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History

Eureka! was established in 1895 as a small custom canvas shop that designed and sewed house and store awnings, Conestoga wagon covers, horse blankets, American flags, and - of course - tents. Eureka! became a major manufacturing facility in the 1940's when World War II erupted and demand for tents skyrocketed. During World War II, we manufactured hundreds of hospital ward tents. In the 50's, many returning G.I.'s purchased mobile homes in the housing shortage, and bought trailer awnings from Eureka!. In the Vietnam campaign, Eureka! produced liners for thousands of Quonset huts.

Our "camping" tent history began in the late 50's and early 60's. That's when work on the Draw-Tite® began ... the tent used first by Sir Edmund Hillary and then by America's first Everest expedition in 1963. From this benchmark, innovation grew. A breakthrough came in 1973 with the introduction of the Timberline®. For backpackers, the Timberline® was the first self-supporting, lightweight tent. Brass hooks were used to speed set-up, an early predecessor to clips. Truly our first StormShield® design, over 2,700 Timberlines were sold the first year, and by its tenth anniversary, sales of the Timberline® topped 1 million! And in 1978, Eureka! was with the American Women's Himalayan Expedition to Annapurna every step of the way. In fact, Eureka! tents have accompanied all the North American "first ascents" of Mt. Everest, including the first Canadian woman in 1986 and the first American woman in 1988.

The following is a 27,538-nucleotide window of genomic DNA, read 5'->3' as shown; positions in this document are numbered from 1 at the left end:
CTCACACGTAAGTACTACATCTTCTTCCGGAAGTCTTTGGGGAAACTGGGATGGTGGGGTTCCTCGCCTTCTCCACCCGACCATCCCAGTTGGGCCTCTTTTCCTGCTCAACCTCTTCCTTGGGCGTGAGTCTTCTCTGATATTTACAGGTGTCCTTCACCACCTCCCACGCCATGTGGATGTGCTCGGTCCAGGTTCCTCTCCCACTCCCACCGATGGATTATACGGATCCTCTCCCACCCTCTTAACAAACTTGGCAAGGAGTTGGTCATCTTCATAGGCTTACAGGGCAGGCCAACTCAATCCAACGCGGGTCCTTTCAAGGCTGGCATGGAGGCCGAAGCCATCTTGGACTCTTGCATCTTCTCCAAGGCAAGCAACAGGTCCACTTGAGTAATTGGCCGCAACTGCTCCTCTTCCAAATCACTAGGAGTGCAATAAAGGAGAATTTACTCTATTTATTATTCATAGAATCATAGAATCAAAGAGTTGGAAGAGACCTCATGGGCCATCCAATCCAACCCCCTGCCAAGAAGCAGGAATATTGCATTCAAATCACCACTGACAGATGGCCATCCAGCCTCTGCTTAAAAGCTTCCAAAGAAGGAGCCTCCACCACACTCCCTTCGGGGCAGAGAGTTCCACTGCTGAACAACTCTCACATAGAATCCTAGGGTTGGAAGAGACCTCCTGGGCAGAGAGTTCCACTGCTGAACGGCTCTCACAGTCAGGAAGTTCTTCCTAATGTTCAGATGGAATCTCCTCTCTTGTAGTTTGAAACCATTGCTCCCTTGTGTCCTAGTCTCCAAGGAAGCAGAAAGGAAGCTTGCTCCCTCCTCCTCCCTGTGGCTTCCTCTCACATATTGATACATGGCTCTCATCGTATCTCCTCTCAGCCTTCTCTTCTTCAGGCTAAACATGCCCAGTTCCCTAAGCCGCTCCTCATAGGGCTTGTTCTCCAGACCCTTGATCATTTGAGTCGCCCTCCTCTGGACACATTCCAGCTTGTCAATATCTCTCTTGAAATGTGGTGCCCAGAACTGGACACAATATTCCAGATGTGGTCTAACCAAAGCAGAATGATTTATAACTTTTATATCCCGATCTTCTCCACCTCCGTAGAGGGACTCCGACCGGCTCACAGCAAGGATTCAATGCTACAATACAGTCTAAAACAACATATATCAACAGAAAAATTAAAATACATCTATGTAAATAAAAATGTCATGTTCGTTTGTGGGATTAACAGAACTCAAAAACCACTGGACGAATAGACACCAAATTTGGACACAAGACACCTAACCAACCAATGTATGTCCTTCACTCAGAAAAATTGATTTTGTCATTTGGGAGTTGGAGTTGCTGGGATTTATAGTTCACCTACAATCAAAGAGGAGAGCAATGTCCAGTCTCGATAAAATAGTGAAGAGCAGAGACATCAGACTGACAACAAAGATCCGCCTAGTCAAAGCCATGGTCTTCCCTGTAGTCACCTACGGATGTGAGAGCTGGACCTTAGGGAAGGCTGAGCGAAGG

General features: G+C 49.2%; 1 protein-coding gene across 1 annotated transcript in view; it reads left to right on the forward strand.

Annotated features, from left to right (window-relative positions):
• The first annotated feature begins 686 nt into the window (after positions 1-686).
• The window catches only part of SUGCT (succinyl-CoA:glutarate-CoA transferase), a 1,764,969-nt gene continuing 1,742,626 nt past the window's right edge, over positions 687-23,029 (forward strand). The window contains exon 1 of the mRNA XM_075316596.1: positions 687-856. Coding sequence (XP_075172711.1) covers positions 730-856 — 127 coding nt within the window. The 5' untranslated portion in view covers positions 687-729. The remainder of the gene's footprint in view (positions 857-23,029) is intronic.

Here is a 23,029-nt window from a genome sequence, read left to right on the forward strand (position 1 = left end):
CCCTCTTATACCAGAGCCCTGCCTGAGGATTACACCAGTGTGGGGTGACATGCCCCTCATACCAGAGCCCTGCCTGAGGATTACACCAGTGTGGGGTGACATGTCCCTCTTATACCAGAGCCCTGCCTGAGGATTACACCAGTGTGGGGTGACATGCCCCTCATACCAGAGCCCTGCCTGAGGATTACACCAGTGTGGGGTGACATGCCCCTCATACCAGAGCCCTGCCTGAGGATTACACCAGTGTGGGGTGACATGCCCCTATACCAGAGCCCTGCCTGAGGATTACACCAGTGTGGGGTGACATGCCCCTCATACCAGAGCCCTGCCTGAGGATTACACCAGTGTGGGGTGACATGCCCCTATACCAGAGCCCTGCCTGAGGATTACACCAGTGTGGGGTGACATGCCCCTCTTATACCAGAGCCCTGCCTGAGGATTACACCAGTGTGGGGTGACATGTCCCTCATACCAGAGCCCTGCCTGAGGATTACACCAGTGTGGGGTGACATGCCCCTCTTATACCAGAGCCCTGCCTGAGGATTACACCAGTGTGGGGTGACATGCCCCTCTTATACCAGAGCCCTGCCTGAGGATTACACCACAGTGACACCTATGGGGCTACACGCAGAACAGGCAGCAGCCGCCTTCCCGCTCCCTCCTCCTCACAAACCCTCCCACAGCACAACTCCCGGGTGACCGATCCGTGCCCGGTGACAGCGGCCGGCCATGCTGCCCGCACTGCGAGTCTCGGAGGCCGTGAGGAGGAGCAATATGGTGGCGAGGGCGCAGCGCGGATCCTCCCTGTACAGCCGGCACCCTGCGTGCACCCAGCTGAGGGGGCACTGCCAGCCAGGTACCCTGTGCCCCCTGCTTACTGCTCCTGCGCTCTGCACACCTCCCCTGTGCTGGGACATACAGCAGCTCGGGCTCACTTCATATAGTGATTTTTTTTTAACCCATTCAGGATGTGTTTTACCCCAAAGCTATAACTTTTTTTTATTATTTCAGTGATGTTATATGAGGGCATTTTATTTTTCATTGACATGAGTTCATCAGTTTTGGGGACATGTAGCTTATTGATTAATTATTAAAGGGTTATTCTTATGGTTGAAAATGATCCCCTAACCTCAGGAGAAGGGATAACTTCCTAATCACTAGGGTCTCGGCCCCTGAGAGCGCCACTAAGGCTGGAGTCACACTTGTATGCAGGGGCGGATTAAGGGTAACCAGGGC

Free Standing Dome Tent,  1948


 
Seen as the archetype of all free standing dome tents. It is a free standing tent, which uses arched poles attached to the floor of the tent, with the tent body attached to the poles along the length of the poles. At the top a line attaches the tip of the tent to the poles. The poles are made in sections for compact size when transporting the tent. The patent was filed in 1948.
 
Robert Blanchard worked for Eureka! This free-standing design concept went on to inspire his DrawTite designs of the '60s. This would be the ancestor for the modern Eureka! Timberline. Now, several "innovative" companies use tensioned pole segments joined by a hub to create a freestanding structure.

 

 

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